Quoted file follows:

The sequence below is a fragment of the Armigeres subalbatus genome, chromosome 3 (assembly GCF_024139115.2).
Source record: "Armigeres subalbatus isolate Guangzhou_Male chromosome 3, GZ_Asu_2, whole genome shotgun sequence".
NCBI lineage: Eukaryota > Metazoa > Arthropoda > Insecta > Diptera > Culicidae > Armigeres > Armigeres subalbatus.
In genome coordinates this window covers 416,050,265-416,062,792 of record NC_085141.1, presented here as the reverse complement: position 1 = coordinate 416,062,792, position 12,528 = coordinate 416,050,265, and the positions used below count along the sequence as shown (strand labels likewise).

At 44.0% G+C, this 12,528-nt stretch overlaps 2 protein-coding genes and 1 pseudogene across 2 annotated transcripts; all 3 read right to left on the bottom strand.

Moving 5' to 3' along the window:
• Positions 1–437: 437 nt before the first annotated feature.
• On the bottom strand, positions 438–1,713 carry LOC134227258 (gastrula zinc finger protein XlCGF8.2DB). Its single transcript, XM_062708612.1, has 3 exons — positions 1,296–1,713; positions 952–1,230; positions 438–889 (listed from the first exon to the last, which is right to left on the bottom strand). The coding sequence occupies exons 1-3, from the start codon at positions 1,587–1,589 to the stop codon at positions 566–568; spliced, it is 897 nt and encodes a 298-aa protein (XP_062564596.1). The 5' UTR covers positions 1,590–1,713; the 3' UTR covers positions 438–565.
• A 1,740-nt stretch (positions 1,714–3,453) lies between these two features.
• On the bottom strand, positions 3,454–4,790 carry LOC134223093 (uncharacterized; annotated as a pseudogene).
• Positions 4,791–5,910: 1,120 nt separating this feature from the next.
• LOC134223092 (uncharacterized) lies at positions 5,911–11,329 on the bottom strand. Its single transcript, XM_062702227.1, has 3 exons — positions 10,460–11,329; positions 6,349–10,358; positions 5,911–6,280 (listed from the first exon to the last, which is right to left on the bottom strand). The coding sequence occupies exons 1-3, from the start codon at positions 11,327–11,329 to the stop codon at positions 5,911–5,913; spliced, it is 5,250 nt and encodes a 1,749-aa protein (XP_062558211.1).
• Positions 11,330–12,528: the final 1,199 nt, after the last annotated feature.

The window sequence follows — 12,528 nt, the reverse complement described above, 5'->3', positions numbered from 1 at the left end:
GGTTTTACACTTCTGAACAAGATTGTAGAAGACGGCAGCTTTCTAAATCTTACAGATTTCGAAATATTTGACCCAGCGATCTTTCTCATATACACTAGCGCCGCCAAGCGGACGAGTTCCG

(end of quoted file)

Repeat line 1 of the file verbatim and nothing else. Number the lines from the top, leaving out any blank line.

The sequence below is a fragment of the Armigeres subalbatus genome, chromosome 3 (assembly GCF_024139115.2).